A century-old tenet in physics and engineering asserts that any type of system, having bandwidth Δω, can interact with a wave over only a constrained time period ∆t inversely proportional to the bandwidth (∆t⋅∆ω ∼ 1). This law severely limits the generic capabilities of all types of resonant and waveguiding systems in photonics, cavity quantum electrodynamics and optomechanics, acoustics, continuum mechanics, atomic and optical physics, but is thought to be completely fundamental, arising from basic Fourier reciprocity. We have recently proposed1 that this 'fundamental' limit can be overcome in systems where Lorentz reciprocity is broken. As a system becomes more asymmetric in its transport properties the degree to which the limit can be surpassed becomes greater.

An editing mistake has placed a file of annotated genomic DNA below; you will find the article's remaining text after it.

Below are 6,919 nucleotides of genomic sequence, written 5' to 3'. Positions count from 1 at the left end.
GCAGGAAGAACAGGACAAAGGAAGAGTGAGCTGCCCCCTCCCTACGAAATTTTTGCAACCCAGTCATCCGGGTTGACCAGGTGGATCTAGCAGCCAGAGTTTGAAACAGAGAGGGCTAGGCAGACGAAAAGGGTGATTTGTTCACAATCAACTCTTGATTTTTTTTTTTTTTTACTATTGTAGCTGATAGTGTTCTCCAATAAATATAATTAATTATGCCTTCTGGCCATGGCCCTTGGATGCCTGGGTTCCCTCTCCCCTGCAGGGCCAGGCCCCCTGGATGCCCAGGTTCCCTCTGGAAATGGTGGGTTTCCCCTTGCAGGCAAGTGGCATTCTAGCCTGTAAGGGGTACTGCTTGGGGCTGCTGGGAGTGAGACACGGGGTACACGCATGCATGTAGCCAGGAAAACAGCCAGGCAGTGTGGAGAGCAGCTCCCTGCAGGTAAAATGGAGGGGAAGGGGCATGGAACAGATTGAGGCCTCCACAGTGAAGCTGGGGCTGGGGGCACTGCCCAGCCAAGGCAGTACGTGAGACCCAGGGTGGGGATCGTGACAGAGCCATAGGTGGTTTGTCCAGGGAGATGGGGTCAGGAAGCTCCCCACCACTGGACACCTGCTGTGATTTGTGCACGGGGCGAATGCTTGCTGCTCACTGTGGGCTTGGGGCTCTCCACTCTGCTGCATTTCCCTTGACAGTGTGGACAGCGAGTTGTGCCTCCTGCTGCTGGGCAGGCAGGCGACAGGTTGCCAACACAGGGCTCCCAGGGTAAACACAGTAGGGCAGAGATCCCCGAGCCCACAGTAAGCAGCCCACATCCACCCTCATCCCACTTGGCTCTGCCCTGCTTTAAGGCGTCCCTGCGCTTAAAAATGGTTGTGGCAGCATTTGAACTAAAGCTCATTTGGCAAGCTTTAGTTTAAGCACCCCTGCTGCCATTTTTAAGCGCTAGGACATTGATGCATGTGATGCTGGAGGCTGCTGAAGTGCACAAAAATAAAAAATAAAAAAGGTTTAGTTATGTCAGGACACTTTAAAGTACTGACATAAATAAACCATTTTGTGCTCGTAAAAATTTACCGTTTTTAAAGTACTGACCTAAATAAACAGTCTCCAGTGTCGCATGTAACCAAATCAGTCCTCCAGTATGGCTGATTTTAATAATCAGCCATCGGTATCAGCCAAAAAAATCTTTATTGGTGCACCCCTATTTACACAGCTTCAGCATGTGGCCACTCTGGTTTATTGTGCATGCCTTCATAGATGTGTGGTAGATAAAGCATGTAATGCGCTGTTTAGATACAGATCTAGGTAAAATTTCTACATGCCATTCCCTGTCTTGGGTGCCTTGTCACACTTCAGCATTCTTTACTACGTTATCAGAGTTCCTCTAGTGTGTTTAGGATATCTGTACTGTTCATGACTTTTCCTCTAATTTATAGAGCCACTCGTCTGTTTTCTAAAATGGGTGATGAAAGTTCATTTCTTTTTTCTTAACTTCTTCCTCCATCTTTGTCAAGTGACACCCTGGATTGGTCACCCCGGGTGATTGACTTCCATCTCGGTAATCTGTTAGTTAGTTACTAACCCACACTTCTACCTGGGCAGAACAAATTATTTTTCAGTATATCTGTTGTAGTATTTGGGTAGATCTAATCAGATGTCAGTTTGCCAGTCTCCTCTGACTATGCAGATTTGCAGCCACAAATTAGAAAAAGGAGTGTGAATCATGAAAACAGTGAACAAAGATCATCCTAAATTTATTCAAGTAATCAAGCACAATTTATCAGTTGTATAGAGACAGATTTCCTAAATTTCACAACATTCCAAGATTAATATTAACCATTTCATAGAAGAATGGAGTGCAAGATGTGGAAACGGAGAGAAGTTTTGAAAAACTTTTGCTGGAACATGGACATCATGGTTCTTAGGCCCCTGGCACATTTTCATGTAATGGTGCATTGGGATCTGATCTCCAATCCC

In this theme, we conceive various types of structures, linear/nonlinear and/or passive/active and/or time-invariant/-variant, in which the above limit can be exceeded by orders of magnitude using realistic material models (Refs. [1-3]). Our ongoing work revises prevailing paradigms for resonant and waveguiding systems, challenging the doctrine that high-quality resonances must invariably be narrowband, and providing the possibility of developing topological and/or nonreciprocal (Ref. ) devices with unprecedentedly high time-bandwidth performance.